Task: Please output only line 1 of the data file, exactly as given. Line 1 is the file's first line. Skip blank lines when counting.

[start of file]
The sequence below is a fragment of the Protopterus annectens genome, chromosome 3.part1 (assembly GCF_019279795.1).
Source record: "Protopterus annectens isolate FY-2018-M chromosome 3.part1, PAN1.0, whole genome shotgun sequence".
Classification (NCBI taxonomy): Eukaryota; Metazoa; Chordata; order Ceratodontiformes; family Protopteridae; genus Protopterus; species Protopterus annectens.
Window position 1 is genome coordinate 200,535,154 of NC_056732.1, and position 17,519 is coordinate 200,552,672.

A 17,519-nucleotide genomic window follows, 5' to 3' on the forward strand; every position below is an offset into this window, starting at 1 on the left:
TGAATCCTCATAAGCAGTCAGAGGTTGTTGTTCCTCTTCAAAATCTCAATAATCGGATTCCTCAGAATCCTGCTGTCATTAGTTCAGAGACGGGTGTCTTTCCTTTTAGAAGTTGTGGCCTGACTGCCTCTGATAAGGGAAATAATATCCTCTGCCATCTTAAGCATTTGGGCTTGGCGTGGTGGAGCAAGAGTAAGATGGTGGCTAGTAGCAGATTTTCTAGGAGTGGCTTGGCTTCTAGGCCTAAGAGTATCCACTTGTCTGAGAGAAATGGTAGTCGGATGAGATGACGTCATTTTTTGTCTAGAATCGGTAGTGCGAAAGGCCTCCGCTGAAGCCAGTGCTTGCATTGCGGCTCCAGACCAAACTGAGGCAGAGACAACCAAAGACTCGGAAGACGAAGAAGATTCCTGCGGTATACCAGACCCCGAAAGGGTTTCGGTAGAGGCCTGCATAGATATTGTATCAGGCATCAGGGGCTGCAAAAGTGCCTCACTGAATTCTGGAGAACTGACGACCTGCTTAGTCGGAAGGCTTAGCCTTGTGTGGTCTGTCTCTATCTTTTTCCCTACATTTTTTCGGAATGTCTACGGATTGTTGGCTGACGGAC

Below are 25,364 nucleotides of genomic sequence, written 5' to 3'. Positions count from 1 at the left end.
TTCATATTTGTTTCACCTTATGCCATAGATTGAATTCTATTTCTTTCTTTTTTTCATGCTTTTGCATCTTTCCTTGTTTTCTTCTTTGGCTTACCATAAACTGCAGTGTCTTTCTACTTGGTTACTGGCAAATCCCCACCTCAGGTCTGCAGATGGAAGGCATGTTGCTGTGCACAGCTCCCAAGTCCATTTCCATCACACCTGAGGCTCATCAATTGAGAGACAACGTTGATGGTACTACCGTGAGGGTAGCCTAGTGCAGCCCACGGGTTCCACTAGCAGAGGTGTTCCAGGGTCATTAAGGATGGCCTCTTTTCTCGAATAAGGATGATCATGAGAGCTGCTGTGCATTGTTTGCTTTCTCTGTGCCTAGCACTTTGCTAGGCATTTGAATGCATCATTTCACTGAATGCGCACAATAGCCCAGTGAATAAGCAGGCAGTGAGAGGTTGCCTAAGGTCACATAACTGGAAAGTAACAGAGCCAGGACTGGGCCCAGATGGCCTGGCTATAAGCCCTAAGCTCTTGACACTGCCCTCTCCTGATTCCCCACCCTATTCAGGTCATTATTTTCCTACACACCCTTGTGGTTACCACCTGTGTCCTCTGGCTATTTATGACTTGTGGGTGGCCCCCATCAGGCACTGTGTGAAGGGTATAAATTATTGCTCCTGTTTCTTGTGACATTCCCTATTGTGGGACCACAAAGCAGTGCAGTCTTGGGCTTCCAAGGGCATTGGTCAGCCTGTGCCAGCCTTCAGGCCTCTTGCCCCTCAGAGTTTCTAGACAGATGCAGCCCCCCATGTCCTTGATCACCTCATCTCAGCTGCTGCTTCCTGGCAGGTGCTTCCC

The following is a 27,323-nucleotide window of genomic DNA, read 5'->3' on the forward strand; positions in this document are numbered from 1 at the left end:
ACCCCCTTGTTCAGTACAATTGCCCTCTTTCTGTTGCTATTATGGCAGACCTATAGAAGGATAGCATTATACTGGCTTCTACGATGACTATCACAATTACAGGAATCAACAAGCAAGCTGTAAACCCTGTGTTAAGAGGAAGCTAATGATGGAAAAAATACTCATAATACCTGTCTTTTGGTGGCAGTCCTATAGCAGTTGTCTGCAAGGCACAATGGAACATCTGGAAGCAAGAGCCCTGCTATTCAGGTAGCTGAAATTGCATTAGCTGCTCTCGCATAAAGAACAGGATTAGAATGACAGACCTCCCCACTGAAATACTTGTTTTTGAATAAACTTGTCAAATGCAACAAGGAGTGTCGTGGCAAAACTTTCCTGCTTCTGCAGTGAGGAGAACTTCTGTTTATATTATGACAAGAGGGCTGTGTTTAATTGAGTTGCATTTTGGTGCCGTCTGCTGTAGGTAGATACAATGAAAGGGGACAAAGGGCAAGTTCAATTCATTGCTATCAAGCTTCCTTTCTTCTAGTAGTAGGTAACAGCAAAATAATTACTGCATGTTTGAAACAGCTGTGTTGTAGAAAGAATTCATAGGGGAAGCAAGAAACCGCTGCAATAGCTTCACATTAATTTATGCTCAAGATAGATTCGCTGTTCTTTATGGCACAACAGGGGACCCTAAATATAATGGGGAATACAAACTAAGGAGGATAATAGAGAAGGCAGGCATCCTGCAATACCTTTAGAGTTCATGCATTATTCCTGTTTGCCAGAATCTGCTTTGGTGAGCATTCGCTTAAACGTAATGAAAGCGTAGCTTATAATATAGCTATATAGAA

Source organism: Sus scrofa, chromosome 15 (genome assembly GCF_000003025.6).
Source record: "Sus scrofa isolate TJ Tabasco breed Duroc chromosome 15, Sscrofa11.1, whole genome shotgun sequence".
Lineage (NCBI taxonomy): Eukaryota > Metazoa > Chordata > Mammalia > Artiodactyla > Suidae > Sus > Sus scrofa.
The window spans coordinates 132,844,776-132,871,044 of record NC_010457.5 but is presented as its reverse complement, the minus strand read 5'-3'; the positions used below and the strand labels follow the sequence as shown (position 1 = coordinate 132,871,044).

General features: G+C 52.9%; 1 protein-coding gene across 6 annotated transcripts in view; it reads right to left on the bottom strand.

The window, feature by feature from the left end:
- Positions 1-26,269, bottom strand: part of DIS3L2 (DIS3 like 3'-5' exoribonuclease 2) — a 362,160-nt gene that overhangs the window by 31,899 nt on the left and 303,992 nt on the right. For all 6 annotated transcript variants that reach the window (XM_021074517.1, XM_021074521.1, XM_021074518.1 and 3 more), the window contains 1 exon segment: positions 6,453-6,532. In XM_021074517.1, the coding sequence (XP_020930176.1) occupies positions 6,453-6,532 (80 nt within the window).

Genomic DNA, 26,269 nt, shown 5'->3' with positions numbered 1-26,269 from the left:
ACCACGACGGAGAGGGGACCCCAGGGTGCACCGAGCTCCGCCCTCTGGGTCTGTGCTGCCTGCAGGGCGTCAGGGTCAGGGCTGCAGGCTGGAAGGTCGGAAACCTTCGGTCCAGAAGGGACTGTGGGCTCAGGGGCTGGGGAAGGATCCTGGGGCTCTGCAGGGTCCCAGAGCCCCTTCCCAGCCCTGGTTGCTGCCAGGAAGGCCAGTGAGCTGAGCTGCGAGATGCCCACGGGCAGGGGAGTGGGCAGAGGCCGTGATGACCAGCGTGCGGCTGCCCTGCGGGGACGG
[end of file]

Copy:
The sequence below is a fragment of the Protopterus annectens genome, chromosome 3.part1 (assembly GCF_019279795.1).